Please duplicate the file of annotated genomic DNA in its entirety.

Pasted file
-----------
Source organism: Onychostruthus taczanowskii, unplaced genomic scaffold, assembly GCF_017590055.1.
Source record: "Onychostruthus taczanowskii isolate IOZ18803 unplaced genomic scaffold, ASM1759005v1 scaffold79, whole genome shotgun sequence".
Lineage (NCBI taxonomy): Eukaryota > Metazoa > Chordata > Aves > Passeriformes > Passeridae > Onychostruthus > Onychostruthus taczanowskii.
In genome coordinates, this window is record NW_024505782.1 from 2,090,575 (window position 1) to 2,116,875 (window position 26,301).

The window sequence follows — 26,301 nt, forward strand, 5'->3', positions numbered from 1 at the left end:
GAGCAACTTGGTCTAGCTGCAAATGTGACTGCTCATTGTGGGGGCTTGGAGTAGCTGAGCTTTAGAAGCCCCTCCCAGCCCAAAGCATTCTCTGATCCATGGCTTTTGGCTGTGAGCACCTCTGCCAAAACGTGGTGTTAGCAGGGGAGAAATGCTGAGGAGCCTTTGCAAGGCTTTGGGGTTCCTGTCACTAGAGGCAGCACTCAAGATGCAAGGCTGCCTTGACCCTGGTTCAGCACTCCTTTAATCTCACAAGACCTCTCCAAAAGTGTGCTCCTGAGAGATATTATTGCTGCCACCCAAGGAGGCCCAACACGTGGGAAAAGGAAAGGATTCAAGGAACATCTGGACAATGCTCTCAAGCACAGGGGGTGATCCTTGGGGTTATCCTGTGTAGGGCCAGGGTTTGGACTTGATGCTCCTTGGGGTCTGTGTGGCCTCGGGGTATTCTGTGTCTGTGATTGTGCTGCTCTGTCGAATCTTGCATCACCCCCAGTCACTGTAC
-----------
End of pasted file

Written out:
Source organism: Onychostruthus taczanowskii, unplaced genomic scaffold, assembly GCF_017590055.1.
Source record: "Onychostruthus taczanowskii isolate IOZ18803 unplaced genomic scaffold, ASM1759005v1 scaffold79, whole genome shotgun sequence".
Lineage (NCBI taxonomy): Eukaryota > Metazoa > Chordata > Aves > Passeriformes > Passeridae > Onychostruthus > Onychostruthus taczanowskii.
In genome coordinates, this window is record NW_024505782.1 from 2,090,575 (window position 1) to 2,116,875 (window position 26,301).

The window sequence follows — 26,301 nt, forward strand, 5'->3', positions numbered from 1 at the left end:
GAGCAACTTGGTCTAGCTGCAAATGTGACTGCTCATTGTGGGGGCTTGGAGTAGCTGAGCTTTAGAAGCCCCTCCCAGCCCAAAGCATTCTCTGATCCATGGCTTTTGGCTGTGAGCACCTCTGCCAAAACGTGGTGTTAGCAGGGGAGAAATGCTGAGGAGCCTTTGCAAGGCTTTGGGGTTCCTGTCACTAGAGGCAGCACTCAAGATGCAAGGCTGCCTTGACCCTGGTTCAGCACTCCTTTAATCTCACAAGACCTCTCCAAAAGTGTGCTCCTGAGAGATATTATTGCTGCCACCCAAGGAGGCCCAACACGTGGGAAAAGGAAAGGATTCAAGGAACATCTGGACAATGCTCTCAAGCACAGGGGGTGATCCTTGGGGTTATCCTGTGTAGGGCCAGGGTTTGGACTTGATGCTCCTTGGGGTCTGTGTGGCCTCGGGGTATTCTGTGTCTGTGATTGTGCTGCTCTGTCGAATCTTGCATCACCCCCAGTCACTGTAC